Over on CauseVox, a crowdfunding platform for nonprofits and teams, I’ve been writing fundraising and marketing advice. Check out a few of the articles below, with more to come.
A few weeks ago, I posted a (rather harsh) article on my Facebook wall about “the worst” international aid ideas. It sparked a lively debate among my friends about good intentions vs. bad ideas in aid, preventing and discouraging failure, and social good business models.
TOMS Shoes is the most well-known example of bad aid with good intentions. I don’t have to go into the details about why because so many others have already raised great points. (If you are unfamiliar with the arguments, read those articles, then continue here.)
I want everyone to always be thinking about how to make the world a better place. So it’s great when someone comes up with a new social good initiative. But when you explore that idea, or maybe even pilot it, and learn that your idea isn’t having the kind of impact you were hoping for, it’s time to rethink the concept and pivot. As Sasha Dichter of Acumen Fund explains, the social sector should learn from Eric Ries–The Lean Startup author–and create a Build-Measure-Learn cycle to identify failures and pivot.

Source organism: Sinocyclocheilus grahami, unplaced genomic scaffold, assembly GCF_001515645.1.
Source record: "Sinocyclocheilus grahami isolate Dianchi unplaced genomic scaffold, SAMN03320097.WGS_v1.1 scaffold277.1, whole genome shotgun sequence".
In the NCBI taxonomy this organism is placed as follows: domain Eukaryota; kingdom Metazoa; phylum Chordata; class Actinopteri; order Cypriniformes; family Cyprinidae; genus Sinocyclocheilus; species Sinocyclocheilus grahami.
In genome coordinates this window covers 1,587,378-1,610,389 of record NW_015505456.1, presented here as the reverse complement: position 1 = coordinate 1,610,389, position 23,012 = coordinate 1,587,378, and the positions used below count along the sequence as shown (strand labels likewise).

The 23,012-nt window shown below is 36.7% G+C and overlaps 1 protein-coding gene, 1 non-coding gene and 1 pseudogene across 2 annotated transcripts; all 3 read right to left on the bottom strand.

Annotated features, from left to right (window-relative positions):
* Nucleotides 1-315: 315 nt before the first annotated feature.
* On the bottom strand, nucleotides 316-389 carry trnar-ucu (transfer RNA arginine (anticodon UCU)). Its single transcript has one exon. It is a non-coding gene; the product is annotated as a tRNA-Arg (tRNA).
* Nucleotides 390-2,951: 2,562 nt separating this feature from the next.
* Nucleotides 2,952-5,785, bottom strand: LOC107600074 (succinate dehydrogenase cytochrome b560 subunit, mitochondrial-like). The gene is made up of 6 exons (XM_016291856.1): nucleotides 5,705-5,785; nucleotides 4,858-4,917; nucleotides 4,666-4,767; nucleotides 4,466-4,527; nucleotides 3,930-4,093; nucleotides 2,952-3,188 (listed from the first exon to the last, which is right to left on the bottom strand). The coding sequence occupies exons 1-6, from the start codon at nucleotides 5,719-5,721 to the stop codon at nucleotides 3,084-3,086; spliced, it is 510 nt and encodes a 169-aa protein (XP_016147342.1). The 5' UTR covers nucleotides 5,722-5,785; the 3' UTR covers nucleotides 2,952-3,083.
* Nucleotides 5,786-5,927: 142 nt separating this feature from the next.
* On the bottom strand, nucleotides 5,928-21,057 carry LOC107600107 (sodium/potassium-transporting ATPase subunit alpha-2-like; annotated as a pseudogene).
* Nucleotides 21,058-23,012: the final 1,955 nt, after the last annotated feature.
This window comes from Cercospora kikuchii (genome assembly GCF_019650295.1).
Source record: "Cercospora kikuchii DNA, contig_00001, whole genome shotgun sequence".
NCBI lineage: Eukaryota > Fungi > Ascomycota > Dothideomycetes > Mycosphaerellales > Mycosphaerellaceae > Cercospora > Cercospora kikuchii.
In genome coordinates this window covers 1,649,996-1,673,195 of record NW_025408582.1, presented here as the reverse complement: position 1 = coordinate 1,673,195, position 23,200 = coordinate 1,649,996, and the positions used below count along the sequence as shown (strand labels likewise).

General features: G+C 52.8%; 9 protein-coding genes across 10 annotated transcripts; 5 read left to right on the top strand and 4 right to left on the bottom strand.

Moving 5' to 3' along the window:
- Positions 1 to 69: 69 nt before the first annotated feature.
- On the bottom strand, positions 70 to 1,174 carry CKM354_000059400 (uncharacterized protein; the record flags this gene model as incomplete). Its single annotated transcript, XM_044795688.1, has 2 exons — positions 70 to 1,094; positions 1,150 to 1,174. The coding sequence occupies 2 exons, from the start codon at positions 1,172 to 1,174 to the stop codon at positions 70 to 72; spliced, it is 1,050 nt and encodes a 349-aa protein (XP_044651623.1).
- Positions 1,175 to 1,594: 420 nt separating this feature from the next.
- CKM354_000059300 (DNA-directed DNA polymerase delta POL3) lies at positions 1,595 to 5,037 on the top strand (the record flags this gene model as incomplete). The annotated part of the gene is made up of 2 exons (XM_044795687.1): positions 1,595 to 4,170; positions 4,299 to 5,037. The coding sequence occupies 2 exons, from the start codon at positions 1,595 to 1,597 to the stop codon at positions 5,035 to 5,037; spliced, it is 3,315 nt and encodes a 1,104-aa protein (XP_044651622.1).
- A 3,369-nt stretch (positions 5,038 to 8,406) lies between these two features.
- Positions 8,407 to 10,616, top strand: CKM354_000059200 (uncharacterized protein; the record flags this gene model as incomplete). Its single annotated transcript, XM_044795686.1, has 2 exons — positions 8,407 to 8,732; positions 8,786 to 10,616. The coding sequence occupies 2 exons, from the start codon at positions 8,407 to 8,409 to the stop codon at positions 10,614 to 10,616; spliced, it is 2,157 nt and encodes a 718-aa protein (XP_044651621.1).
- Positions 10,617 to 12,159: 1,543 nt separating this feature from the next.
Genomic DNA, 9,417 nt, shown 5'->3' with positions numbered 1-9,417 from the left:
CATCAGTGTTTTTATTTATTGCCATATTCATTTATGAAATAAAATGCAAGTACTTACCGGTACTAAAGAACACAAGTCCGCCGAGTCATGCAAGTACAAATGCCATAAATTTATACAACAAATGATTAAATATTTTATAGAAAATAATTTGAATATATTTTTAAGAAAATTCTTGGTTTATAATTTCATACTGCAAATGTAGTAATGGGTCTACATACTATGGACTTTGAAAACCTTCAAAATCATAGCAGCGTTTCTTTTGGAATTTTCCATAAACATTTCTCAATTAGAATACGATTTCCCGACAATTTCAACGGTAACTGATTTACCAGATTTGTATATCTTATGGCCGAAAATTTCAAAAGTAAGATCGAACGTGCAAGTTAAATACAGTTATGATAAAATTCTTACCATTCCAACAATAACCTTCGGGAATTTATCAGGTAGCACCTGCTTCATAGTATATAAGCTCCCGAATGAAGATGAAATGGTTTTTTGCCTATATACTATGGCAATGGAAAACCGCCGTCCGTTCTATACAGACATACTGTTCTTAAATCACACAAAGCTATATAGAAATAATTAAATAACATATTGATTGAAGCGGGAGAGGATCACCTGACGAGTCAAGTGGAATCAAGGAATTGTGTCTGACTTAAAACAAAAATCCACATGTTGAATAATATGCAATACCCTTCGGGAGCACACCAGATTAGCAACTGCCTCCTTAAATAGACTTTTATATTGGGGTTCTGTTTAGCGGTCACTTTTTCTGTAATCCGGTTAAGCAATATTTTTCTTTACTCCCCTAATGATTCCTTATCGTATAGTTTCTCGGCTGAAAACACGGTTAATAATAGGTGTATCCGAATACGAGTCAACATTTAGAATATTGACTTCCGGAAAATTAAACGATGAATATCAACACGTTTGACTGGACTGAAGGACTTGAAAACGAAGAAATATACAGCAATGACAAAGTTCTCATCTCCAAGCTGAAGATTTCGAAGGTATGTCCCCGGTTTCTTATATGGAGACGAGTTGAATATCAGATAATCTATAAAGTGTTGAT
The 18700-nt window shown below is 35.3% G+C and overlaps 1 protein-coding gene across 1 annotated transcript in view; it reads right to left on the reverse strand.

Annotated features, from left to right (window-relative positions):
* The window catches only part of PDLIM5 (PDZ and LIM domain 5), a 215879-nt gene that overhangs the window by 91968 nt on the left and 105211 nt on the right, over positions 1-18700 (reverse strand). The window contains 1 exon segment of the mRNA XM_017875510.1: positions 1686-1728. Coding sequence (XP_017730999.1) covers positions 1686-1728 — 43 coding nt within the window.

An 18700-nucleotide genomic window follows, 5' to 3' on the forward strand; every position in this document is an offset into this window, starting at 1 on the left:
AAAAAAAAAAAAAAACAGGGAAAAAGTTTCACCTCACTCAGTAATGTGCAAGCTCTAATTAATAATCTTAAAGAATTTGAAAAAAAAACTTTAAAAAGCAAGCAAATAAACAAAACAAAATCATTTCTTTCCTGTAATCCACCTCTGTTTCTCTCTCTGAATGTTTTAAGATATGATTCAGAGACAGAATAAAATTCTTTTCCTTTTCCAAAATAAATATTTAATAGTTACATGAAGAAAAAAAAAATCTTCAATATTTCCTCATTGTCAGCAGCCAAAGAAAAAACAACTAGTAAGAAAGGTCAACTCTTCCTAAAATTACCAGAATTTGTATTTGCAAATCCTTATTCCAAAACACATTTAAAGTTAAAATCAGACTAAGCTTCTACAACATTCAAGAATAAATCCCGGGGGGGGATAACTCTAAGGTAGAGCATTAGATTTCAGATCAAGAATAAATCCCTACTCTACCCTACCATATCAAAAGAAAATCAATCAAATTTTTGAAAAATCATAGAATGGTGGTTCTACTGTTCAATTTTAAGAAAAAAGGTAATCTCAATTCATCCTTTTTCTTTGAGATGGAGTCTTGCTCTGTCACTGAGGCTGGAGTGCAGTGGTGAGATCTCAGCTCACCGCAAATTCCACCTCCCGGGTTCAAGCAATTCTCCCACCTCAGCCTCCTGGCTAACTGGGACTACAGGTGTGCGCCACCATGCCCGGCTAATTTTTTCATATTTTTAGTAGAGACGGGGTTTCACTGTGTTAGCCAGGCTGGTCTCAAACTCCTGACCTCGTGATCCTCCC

My main criticism of TOMS and organizations like TOMS, beyond the negative consequences of their business model, is that after all of the public criticisms of TOMS, it has made no effort to change or pivot. TOMS could be more transparent about its opaque supply chain or even move its operations to local communities, or shift its model away from giving shoes for free to using profits to support local jobs, training, or schools. TOMS has a strong brand name with a large customer base. Imagine if they used their name recognition and community to raise awareness and serve as an example for how similar organizations can also improve.
Ultimately, TOMS is not an example of bad aid for its faults, but because it hasn’t attempted to change its ways. Public criticism of social good organizations like TOMS aren’t discouraging social entrepreneurship or preventing people from trying a risky new approach to make the world a better place; rather, it’s encouraging more thoughtful, intentional aid initiatives that revisit their model when they aren’t achieving impact or are potentially doing more harm than good.
I really enjoyed the debate on my Facebook wall and I believe this is a very important discussion that needs a lot of voices and opinions involved, so feel free to share your thoughts here!